Industrial conglomerate Fortive Corp. (NYSE:FTV) was carved out of former parent Danaher Corp. (NYSE:DHR) in 2016, in part to give the spinoff more flexibility to do deals and reshuffle its portfolio. On March 7, Fortive put that flexibility to use, announcing a complex $3 billion transaction that would combine parts of its business with Altra Industrial Motion Corp. (NASDAQ:AIMC).
Danaher, throughout its history, has been an ever-changing collection of assets that generated strong returns for its investors. Here's a look at what Fortive is up to, as we try to determine whether owning the offspring will be as lucrative for investors as owning the former parent has been.
Terms of the deal call for Fortive to combine its Automation & Speciality (A&S) assets with Altra via a Reverse Morris Trust, a structure that allows companies to complete a divestiture without some adverse tax implications. Fortive is expected to receive cash and debt relief totaling $1.4 billion from the transaction, as well as Altra shares worth about $1.6 billion.
Those Altra shares will end up with Fortive shareholders, giving them in the aggregate 54% control of the bulked-up Altra. Depending on exactly how Fortive decides to proceed, its shareholders could either get a chance to swap some or all of their Fortive shares for Altra shares, or simply receive Altra shares pro rata in proportion to their shareholdings in Fortive.
Post-deal Altra would nearly double in size, to $1.8 billion in annual sales; it's expected to generate annual EBITDA (earnings before interest, taxes, depreciation, and amortization) of about $350 million, up more than 150% from its 2017 result of $130 million. Altra, a maker of power-transmission and motion-control products, said the deal for Fortive A&S would broaden its available technologies and addressable markets, gaining increased exposure to industries including the medical, robotics, factory automation, aerospace, and food and beverage sectors.
"The addition of the A&S platform bolsters our ability to compete effectively on a larger and more global scale in the broader automation space, to further our continuous improvement journey, and to optimize our portfolio in an expanded acquisition universe," said company chairman and CEO Carl Christenson in a statement. "This combination creates a focused global leader in the power transmission and motion control industry and is an important next step in our strategy to accelerate growth and build value."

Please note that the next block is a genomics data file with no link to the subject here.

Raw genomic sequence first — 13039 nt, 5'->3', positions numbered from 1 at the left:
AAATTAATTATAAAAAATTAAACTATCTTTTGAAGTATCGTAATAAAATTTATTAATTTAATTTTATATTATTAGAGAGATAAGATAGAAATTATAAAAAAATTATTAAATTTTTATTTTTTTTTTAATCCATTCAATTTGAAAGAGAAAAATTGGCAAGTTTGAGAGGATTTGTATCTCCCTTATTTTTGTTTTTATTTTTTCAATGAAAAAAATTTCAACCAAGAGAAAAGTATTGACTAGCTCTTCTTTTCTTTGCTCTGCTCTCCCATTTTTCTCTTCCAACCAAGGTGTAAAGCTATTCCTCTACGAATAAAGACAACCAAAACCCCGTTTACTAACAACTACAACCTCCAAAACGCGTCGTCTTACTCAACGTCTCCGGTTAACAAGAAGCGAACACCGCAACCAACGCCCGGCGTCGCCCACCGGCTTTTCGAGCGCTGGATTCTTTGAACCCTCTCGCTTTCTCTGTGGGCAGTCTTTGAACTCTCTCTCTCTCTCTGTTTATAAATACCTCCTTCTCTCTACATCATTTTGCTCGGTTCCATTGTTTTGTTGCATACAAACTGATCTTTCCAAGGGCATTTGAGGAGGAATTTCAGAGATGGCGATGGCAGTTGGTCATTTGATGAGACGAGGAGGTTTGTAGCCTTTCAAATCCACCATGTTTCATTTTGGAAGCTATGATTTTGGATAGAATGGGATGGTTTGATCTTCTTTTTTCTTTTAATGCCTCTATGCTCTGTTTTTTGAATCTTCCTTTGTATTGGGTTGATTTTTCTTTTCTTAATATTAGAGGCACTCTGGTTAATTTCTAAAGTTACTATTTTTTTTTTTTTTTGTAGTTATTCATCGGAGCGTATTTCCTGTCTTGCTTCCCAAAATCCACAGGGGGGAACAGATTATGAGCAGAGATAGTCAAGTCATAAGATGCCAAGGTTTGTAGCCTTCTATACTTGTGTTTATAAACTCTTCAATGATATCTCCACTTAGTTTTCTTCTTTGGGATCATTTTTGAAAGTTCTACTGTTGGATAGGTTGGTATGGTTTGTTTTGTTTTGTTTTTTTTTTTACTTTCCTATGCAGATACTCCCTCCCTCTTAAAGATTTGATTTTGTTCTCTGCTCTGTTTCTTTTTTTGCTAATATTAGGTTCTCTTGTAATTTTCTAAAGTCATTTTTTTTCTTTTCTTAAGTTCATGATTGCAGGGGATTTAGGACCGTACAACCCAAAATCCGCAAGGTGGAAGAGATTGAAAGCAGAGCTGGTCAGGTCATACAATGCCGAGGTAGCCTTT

Given Fortive's history, it was only natural the company would be an active dealmaker. Former parent Danaher was formed more than 30 years ago by M&A (mergers and acquisitions) specialists Steven and Mitchell Rales, and the company used dozens upon dozens of increasingly larger acquisitions to build a $65 billion conglomerate with operations in life sciences, diagnostics, environmental services, and industrial tools.
Fortive was essentially the operations at Danaher outside the life sciences, and the assets it is selling to Altra were among the company's flagship properties. While the businesses were generating about 24% adjusted EBITDA margins, they were also cyclical in nature and capital-intensive to maintain. Post-deal, the company would still generate nearly $6 billion in annual sales from a collection of instrumentation and industrial technology businesses, though Fortive said to expect net earnings to be diluted by 8% to 9% in a split.
Perhaps Fortive could have tried just to buy Altra and create a leading power-transmission and motion-control company in-house, but management has said it's more interested in shifting toward assets that have a larger recurring-revenue element via software and services. Following this deal, the company will have at least $5 billion in M&A capacity for 2018, and it seems likely to do a deal sooner rather than later.
It is going to be messy for a while for both Fortive and Altra, as the two companies work out the particulars of the Reverse Morris Trust -- along with the usual integration distractions that come with a large deal -- and Fortive goes hunting for targets of its own. But over time, both companies are good bets to be outperformers.
Past performance is not indicative of future results, of course, but Fortive feels like a second chance to get in on Danaher at its early stages. Fortive has adopted the M&A criteria and integration playbook that Danaher used to grow its share price by nearly 750% over the last 15 years. The split happened in part because Danaher officials believed there were not enough industrial opportunities to keep moving the needle at a large conglomerate, but the smaller Fortive should have no problem finding bolt-ons to add to its existing operations.
Altra, meanwhile, should have a significant role as a supplier to red-hot trends including robotics, factory and warehouse automation, and robotic surgery. That is an area where larger companies including Honeywell, Emerson Electric, and Rockwell Automation have been eager to expand, setting up a number of different ways shareholders could win by holding Altra.
If you're a patient investor able to stomach some potential near-term turbulence as the transformation continues, you're likely to do well buying into Fortive ahead of the split, and possibly gaining exposure to both it and Altra for years to come.